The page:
Adam Dale Broach claims in high school he was befriended by Williams’ business associates and over five years became close enough to the entourage to hang out in the tour bus, backstage and at Williams’ home.

The friendship began when the 18-year-old Broach, a shutterbug for his high school community newspaper, was allowed backstage to shoot some photos. Now he’s suing Hank Williams Jr. Enterprises, merch manager Larry Doolittle and screen printing company Screen Play.

Broach claims in 2006, a year after his initial invite backstage, Doolittle asked him to shoot two of Williams’ concerts for the artist’s fan newsletter. The friendship grew from there, with Broach claiming he snapped shots at 19 concerts, along with assisting the crew and taking photos of the meet & greets.

Broach claims he gave Hank Williams Jr. Enterprises rights to post pictures online but did not assign copyrights.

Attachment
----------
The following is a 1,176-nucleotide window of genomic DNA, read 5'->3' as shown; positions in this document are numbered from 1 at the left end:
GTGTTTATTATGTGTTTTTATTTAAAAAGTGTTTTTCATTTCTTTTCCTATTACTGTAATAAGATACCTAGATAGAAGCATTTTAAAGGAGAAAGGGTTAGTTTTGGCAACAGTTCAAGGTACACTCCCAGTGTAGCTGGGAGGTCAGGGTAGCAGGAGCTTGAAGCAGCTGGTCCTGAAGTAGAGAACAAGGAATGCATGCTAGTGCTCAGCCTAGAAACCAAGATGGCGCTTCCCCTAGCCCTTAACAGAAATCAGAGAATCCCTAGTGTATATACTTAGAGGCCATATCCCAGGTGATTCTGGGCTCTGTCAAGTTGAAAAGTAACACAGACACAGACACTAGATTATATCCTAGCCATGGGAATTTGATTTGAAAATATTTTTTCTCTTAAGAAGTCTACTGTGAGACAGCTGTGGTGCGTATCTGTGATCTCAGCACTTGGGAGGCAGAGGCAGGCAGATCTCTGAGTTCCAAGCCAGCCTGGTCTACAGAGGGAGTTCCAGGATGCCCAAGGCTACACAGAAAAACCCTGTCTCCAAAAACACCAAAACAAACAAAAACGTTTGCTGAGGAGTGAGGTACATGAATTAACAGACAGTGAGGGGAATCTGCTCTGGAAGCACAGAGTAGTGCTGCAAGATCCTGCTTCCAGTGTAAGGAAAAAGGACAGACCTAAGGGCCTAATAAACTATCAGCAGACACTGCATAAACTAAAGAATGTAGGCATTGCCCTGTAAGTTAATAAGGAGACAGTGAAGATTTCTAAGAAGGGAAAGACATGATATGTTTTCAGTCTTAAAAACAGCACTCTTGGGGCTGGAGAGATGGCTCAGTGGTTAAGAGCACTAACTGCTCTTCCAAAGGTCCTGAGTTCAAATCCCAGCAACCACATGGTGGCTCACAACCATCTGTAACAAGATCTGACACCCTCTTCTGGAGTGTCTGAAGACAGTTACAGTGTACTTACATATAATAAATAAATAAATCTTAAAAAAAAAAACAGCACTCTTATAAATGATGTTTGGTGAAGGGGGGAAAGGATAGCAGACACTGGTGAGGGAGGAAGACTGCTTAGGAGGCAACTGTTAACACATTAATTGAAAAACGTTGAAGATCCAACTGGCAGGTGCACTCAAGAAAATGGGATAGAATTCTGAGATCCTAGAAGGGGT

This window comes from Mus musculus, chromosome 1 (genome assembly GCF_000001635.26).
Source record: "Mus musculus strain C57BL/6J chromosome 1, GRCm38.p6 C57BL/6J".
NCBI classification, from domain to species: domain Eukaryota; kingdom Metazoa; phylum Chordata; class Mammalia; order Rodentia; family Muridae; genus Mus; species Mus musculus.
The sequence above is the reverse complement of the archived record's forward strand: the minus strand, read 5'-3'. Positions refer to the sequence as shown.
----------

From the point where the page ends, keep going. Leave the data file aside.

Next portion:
He says that, in 2009, Doolittle and Hank Williams Jr. Enterprises downloaded photos off of his social media pages and used them, without permission, on T-shirts, coozies and a mini-poster sold online and at concerts. Broach claims he addressed this with Doolittle, who promised he’d be “taken care of.” Instead, Broach claims in 2010 Doolittle told him there was no more use for him.

He also claims Screen Play has denied liability because Doolittle told the company that Broach signed off on the deal. He is suing in U.S. District Court in Georgia for damages, attorneys’ fees and Hank Jr. Enterprises to be enjoined from further use of the copyrighted material.